We present a family of safe memory reclamation schemes, Hyaline, which are fast, scalable, and transparent to the underlying lock-free data structures. Hyaline is based on reference counting -- considered impractical for memory reclamation in the past due to high overheads. Hyaline uses reference counters only during reclamation, but not while accessing individual objects, which reduces overheads for object accesses. Since with reference counters, an arbitrary thread ends up freeing memory, Hyaline's reclamation workload is (almost) balanced across all threads, unlike most prior reclamation schemes such as epoch-based reclamation (EBR) or hazard pointers (HP). Hyaline often yields (excellent) EBR-grade performance with (good) HP-grade memory efficiency, which is a challenging trade-off with all existing schemes.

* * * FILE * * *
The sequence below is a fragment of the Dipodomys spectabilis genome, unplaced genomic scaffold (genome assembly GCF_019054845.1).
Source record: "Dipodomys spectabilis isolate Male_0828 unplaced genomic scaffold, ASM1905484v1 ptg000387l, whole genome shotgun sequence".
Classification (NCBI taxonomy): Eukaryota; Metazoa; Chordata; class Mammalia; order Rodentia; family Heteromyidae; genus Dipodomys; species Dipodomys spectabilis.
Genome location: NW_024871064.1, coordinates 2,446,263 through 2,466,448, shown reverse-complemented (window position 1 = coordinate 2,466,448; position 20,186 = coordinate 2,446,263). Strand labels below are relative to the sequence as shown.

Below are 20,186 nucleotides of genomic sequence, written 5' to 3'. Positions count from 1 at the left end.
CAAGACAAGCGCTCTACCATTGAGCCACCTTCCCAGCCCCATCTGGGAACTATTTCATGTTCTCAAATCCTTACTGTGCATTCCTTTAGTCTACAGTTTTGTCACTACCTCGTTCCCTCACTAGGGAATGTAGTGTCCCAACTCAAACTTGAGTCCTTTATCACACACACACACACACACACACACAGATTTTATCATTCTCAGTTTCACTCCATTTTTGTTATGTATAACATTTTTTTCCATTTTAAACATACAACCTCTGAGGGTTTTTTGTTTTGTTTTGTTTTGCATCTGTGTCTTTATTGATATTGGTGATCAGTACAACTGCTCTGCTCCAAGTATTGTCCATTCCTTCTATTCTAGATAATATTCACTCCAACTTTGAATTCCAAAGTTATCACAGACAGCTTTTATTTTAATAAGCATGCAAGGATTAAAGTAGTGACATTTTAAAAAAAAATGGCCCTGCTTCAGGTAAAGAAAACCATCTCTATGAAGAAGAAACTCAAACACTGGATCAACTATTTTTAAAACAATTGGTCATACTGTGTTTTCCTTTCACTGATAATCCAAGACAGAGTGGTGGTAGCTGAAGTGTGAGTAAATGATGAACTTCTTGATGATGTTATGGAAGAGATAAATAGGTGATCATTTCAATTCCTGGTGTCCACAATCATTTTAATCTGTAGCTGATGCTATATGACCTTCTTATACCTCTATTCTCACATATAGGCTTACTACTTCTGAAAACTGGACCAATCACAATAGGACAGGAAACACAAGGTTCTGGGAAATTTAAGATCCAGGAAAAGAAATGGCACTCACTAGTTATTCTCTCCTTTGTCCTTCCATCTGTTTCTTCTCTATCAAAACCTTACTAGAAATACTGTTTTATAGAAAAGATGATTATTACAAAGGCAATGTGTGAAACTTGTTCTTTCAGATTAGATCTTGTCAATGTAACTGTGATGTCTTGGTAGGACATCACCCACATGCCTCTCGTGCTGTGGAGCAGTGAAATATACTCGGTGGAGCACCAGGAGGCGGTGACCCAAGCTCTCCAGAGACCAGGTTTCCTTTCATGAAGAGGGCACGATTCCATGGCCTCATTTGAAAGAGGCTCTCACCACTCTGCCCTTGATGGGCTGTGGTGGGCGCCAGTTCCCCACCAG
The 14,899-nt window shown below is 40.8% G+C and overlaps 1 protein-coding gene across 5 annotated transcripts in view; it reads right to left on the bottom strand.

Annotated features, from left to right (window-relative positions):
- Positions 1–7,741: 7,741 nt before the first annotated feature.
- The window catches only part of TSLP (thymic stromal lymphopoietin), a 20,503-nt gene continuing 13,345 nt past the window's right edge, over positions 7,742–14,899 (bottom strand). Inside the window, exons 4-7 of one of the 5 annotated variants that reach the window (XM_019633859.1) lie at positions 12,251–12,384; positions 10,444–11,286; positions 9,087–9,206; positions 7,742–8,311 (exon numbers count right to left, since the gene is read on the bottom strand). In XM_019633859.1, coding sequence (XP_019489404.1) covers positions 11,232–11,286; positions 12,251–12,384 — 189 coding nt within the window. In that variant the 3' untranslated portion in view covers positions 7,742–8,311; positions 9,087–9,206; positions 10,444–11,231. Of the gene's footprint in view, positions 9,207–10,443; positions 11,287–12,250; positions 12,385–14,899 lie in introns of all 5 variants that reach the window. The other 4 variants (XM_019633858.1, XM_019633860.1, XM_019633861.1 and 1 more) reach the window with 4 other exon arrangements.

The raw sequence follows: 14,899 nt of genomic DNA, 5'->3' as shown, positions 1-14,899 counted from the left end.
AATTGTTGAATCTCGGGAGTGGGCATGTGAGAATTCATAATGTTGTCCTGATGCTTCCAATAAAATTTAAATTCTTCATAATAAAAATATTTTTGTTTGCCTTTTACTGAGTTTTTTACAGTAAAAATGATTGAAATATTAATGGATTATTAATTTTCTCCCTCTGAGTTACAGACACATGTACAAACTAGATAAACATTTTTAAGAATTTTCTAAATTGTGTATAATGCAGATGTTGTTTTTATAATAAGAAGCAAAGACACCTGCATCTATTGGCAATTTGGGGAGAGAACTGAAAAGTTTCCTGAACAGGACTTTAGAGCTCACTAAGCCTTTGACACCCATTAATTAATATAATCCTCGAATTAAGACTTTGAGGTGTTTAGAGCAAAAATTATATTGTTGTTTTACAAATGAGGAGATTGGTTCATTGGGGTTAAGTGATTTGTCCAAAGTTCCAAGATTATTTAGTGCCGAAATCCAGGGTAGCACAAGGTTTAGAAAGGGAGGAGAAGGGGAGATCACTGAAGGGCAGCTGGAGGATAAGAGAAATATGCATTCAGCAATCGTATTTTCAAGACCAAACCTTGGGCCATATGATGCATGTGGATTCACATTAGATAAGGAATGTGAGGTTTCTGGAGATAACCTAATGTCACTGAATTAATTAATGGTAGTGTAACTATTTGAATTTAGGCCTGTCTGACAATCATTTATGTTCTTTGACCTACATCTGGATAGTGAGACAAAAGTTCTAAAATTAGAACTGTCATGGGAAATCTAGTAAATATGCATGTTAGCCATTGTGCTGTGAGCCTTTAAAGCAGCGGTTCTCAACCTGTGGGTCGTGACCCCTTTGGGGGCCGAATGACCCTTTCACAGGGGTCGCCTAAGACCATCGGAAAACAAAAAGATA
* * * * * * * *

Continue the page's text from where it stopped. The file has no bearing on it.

Hyaline schemes offer: (i) high performance; (ii) good memory efficiency; (iii) robustness: bounding memory usage even in the presence of stalled threads, a well-known problem with EBR; (iv) transparency: supporting virtually unbounded number of threads (or concurrent entities) that can be created and deleted dynamically, and effortlessly join existent workload; (v) autonomy: avoiding special OS mechanisms and being non-intrusive to runtime or compiler environments; (vi) simplicity: enabling easy integration into unmanaged C/C++ code; and (vii) generality: supporting many data structures. All existing schemes lack one or more properties.
We have implemented and tested Hyaline on x86(-64), ARM32/64, PowerPC, and MIPS. The general approach requires LL/SC or double-width CAS, while a specialized version also works with single-width CAS. Our evaluation reveals that Hyaline's throughput is very high -- it steadily outperforms EBR by 10% in one test and yields 2x gains in oversubscribed scenarios. Hyaline's superior memory efficiency is especially evident in read-dominated workloads.